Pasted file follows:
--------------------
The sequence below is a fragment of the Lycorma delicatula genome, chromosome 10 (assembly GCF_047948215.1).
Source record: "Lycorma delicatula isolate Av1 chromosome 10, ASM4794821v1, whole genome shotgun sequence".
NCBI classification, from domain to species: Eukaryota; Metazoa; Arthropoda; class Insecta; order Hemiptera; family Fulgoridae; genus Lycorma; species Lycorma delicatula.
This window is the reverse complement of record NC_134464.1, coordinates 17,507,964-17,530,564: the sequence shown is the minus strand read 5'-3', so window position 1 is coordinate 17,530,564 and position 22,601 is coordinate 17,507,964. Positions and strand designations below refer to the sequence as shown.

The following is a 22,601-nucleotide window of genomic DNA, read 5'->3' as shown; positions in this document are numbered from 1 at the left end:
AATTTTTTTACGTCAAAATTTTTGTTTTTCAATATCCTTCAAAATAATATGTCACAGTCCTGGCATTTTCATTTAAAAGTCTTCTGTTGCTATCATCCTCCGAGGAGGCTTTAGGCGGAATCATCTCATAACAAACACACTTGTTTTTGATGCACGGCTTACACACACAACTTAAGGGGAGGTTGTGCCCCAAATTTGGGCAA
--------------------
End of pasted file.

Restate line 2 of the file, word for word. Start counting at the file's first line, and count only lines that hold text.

Source record: "Lycorma delicatula isolate Av1 chromosome 10, ASM4794821v1, whole genome shotgun sequence".